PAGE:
BOOTS TO BROGUES

This narrative is about my transition from military to a civilian work milieu. I’m not using the word ‘Corporate’, as firstly it’s way too clichéd and secondly I’m actually not working in a corporate house. To start my story, I’ll set out from my boots days. I’m a first generation army officer, so there was no pressure, no family tradition, no expectations, and no military environment, for me to become one. It was purely my personal decision, borne out of my love for the uniform and whatever I had read about it. At the age of 17, before joining NDA, I had no idea about the pay scales, perks and working conditions in the army to influence my decision. It was more a case of decision taken from the heart than the head. After passing out from the Indian Military Academy, I was commissioned in to the Maratha Light Infantry Regiment and was assigned to 9 Maratha LI.

One day, after I had spent more than 12 years wearing Maratha LI shoulder titles, a mine blast on a mountain slope during Operation Vijay (Kargil War), shattered a few bones and fleshes of my left leg and left me with a leg short. However, the injury could not dent my self-confidence and I was always eager to get back to active military duty. It was only after four successive peace postings, mostly in nonoperational roles, I realised that probably my days of active operational duties were over. It was around this time that I started thinking of changing tracks.

After some deliberation, I realised that money and stability -two main reasons for seeking PMR (premature retirement), were not my reasons. I was, if not fully contented, was quite assuaged with my government salary, probably a result of low financial aspirations due to a very middle class upbringing. And being a war disabled person, I knew that I would mostly be posted to peace stations, where I would be living with family. So, for me, primarily, it was not being in the main stream of things and eagerness to do something more meaningful, that led to my decision to switch tracks. However, arriving at the final decision was easier said than done. Unlike at the time of joining defence services, this time there were too many pressures from family, friends and acquaintances. Some of the friends were of the opinion that I had done enough for the organisation and it was my turn now to enjoy the perks, whereas the extended family did not want me to tilt the apple cart at a stage when I had a nice government job and had two school going children and other associated responsibilities. After a few discussions, my wife and children understood that it would be too much for them to tolerate a dissatisfied and peevish man in the house for quite a few years ahead.

I applied for pre-mature retirement from the army after completing 21 years and off I went to IIM Calcutta to study for six months to earn my Certificate in Business Management. I learnt a few new things there, but mostly things I had already known with my experience were presented to me in a different perspective. Those six months spent at the IIM were fruitful in terms of shaping my stance to face the new work environment and also giving me a set of new friends, who were my co-travellers in this journey to a new world. It was around this time that I seriously started thinking of what I wanted to do after retiring from the army. Mostly officers with my kind of background – a social science graduate from NDA with 21 years of service in the infantry, were trying to get into an HR & Admin profile. It took me some time to analyse my strengths and what I wanted to do. I realised that as an Infantry officer I had spent maximum time analysing a situation, making operational plans and executing those plans with my team. Since I always wanted to be in the mainstream of the organisation, I decided that security industry, after all, was not a pariah as many people were considering it to be and decided to take a plunge there. However, I was very sure of one thing and that was that I would leverage more of my analytical skills than operational. I also wanted something intellectually stimulating. With this in mind I had a few long chats with a friend and course-mate of mine, who was starting his own company in Risk Management Consultancy. Since these were the times of global recession and business was just about trickling in, it took some time for his business to stabilise. I got an opportunity when world’s largest philanthropic organisation – BMGF, working on polio eradication mission in India was looking for a consultant to monitor their program in Bihar. I joined my course-mate as a consultant to raise a team to do the monitoring work.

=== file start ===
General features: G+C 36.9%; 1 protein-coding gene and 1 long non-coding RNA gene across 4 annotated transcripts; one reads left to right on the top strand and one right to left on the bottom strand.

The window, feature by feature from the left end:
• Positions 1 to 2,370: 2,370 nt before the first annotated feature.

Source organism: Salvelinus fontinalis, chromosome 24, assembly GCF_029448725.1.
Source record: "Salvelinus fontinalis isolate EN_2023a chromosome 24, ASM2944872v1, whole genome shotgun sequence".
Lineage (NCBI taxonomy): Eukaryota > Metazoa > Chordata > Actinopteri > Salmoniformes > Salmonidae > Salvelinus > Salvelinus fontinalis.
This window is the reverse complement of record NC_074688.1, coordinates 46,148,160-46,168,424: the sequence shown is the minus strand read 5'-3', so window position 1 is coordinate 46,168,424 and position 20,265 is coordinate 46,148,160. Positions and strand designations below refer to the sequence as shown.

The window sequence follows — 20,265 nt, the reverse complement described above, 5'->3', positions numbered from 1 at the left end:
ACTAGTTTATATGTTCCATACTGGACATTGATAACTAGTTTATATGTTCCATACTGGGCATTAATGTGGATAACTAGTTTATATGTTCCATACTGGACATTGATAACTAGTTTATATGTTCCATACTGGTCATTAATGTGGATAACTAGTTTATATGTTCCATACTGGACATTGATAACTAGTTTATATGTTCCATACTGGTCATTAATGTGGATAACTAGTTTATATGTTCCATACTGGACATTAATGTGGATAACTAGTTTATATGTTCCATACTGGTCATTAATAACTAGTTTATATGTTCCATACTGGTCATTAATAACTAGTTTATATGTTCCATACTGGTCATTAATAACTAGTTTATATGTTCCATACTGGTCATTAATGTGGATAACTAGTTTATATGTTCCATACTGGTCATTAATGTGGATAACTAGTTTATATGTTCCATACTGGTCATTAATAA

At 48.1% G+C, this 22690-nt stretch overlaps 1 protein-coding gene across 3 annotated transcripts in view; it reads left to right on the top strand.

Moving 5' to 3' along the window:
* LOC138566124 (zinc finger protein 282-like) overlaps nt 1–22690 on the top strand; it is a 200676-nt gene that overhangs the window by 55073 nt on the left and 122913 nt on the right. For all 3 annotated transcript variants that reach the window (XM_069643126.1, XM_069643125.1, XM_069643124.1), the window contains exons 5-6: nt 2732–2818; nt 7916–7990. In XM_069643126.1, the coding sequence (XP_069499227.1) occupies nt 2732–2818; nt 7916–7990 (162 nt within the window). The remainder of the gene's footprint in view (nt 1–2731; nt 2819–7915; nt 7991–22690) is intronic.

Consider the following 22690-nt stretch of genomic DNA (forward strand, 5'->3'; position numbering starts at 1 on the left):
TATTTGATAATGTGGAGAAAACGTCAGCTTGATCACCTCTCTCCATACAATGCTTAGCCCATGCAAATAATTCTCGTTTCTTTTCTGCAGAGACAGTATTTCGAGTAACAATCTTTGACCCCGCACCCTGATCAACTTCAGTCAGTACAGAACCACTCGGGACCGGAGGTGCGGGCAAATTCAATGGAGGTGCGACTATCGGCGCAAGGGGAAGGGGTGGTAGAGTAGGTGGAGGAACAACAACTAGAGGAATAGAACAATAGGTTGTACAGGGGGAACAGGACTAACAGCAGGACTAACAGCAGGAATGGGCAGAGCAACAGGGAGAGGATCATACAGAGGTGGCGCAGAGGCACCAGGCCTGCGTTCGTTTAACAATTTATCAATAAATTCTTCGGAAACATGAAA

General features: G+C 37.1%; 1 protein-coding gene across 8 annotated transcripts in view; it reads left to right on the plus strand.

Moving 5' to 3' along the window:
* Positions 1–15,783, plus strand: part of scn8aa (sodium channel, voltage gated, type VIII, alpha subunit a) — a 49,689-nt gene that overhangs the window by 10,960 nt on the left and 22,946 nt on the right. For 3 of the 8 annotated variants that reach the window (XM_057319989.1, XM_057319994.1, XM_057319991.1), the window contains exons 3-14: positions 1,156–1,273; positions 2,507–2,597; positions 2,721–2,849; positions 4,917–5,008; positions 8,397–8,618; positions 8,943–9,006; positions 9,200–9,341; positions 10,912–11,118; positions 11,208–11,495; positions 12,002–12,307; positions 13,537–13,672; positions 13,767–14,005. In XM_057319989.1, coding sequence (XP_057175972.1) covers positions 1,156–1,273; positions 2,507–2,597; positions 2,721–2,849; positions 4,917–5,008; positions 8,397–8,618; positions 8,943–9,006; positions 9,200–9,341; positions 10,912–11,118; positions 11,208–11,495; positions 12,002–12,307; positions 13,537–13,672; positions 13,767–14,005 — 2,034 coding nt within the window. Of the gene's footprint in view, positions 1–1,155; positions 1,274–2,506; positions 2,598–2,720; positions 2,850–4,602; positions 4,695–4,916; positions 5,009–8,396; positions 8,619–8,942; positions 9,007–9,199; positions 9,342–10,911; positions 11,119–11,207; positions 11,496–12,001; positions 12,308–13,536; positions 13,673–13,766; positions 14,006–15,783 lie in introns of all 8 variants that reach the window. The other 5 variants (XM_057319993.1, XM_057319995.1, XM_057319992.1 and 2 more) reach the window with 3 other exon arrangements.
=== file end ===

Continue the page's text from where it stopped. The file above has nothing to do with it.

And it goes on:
I have since been working as a senior Risk Management professional, doing a lot of risk analysis and executive protection assignments. A large part of my work hour is spent in the field, travelling to deep interiors of India and some neighbouring countries, something that I always preferred over a desk job. I have had the opportunity to work with some of the Fortune 500 companies and a few of the richest people in the world. As a part of my work I analyse all kinds of non-financial risks my clients can face in their operations and travel of their top executives and give them advisories on ways to mitigate those to an acceptable level. My transition from Boots to Brogues has taught me one important lesson, and that is that every step taken to achieve a goal needs to be analysed well. Col Satish Mallik (Retd) is a former officer of 9 Maratha LI, and is now a Risk Analyst

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